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Pouring Ribbons in Seven Cocktails
A Few Defining Drinks from the Classic Cocktail Bar, Which Will Close March 26 After a Ten-Year Run—or, "A Menu of McRibs."
Pouring Ribbons, the East Village cocktail bar, will close for good on March 26 after a decade in business. Like many New York bars, it was forced to close for an extended period during the pandemic shutdown. But unlike other places, it only sporadically trafficked in to-go cocktails, and its second-floor location made outdoor drinking and dining impossible. The bar was silent a total of 18 long months, far longer than almost any other significant cocktail bar in the city.
When it finally reopened in late September, co-founders Joaquín Simó and Jason Cott decided to simply let their lease at 225 Avenue B run out and make a graceful exit.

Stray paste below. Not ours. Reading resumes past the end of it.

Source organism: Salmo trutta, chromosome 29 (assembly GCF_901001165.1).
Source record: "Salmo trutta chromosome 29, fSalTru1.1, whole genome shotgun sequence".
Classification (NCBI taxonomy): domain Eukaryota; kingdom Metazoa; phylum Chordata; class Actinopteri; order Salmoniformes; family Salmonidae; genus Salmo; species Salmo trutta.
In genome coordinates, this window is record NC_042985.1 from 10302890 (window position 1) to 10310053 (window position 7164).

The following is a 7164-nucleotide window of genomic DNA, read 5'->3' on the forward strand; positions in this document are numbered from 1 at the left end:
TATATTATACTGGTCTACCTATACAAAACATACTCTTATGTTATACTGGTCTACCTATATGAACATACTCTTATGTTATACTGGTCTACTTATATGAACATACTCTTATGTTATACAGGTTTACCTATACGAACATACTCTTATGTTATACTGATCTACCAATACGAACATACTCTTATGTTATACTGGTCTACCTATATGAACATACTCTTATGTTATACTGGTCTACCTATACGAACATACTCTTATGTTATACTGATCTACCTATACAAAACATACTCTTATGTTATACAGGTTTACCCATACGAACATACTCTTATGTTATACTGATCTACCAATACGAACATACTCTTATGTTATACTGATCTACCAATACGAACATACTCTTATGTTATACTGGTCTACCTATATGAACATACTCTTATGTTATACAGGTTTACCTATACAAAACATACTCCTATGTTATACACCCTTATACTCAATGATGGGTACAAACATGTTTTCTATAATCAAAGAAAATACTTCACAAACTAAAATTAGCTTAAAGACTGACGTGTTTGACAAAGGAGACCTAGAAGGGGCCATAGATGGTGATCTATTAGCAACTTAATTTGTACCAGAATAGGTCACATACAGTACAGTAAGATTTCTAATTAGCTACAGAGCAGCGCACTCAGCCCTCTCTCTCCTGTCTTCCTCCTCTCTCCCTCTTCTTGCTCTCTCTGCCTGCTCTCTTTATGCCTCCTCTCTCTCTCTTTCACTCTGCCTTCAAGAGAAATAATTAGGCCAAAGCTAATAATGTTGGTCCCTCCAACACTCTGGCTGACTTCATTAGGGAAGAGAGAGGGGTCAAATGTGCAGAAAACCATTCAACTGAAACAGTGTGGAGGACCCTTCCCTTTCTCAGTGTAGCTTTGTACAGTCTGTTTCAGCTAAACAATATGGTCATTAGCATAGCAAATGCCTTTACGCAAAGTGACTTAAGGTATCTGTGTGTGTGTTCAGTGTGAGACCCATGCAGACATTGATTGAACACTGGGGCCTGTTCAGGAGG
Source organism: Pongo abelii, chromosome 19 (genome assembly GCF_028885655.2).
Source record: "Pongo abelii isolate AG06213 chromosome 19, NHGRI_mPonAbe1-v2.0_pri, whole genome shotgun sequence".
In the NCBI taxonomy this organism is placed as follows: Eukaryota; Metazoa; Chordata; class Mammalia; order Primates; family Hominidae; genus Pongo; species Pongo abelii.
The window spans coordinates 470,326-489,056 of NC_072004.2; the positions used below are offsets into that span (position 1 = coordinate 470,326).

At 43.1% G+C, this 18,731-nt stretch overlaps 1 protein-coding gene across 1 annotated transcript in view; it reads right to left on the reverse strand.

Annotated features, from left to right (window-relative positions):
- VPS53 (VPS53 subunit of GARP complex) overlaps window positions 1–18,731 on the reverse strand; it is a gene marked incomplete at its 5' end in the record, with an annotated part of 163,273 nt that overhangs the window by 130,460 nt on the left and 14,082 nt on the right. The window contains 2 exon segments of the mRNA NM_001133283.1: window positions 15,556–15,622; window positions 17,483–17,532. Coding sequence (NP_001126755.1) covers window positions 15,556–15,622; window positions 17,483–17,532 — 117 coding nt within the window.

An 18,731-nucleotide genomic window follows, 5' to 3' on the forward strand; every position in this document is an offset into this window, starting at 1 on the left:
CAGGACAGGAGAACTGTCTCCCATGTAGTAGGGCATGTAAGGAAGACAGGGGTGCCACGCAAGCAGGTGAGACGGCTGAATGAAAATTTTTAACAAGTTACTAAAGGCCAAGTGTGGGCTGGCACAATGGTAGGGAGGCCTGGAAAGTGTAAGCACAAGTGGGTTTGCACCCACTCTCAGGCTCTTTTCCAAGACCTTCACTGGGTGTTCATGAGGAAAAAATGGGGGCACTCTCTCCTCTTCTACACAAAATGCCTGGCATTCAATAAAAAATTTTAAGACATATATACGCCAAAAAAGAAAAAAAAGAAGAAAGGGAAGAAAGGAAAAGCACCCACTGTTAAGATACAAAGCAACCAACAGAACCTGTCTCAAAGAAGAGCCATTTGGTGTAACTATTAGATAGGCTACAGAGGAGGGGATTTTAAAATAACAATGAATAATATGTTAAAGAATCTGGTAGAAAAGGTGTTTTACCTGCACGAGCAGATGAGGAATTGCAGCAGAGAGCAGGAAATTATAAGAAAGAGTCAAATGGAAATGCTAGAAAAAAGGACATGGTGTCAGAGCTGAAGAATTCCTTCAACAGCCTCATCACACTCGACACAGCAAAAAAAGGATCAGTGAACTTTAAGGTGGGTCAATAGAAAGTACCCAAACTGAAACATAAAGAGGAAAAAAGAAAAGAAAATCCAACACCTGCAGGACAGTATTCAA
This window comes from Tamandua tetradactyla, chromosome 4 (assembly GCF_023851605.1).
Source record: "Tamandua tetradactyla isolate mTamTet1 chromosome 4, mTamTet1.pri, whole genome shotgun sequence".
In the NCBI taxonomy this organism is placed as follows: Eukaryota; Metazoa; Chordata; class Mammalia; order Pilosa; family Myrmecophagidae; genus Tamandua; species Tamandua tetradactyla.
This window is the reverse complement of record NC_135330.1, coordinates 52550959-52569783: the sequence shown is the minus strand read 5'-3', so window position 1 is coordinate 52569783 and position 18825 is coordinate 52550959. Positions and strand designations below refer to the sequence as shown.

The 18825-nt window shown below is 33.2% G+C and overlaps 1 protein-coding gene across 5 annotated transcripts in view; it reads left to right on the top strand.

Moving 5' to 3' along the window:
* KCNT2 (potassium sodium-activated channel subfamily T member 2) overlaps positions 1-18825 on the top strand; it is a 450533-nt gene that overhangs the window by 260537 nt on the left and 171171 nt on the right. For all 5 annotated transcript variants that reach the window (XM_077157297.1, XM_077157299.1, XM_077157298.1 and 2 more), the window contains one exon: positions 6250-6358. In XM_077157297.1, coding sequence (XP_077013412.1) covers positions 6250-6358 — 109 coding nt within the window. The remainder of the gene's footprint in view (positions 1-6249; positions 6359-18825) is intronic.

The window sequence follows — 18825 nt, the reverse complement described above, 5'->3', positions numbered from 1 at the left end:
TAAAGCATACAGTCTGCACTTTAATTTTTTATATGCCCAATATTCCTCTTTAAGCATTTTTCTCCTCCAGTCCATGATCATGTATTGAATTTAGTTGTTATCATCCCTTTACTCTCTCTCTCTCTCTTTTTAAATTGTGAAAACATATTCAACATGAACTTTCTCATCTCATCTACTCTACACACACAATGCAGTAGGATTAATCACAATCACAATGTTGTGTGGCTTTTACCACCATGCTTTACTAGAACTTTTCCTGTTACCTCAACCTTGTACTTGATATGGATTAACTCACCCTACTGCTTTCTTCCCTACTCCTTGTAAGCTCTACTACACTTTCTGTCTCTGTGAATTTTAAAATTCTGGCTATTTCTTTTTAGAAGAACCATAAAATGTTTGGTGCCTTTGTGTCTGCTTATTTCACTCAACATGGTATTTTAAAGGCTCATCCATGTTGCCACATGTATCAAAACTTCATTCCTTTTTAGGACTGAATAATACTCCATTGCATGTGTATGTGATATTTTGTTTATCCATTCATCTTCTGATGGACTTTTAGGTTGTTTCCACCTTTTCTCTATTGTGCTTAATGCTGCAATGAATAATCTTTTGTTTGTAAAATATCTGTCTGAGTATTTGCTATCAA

“We figured we would reopen to close at the end of the lease to give our devoted regulars and industry pals a final chance to come by, sip some old monk juice or an old favorite cocktail, and reflect on the last decade,” said Simó. “Very few bars or restaurants make it to the ten-year mark in New York, so while we felt gratified that our vision had sustained the length of the original lease, we had ultimately accomplished what we had set out to do.”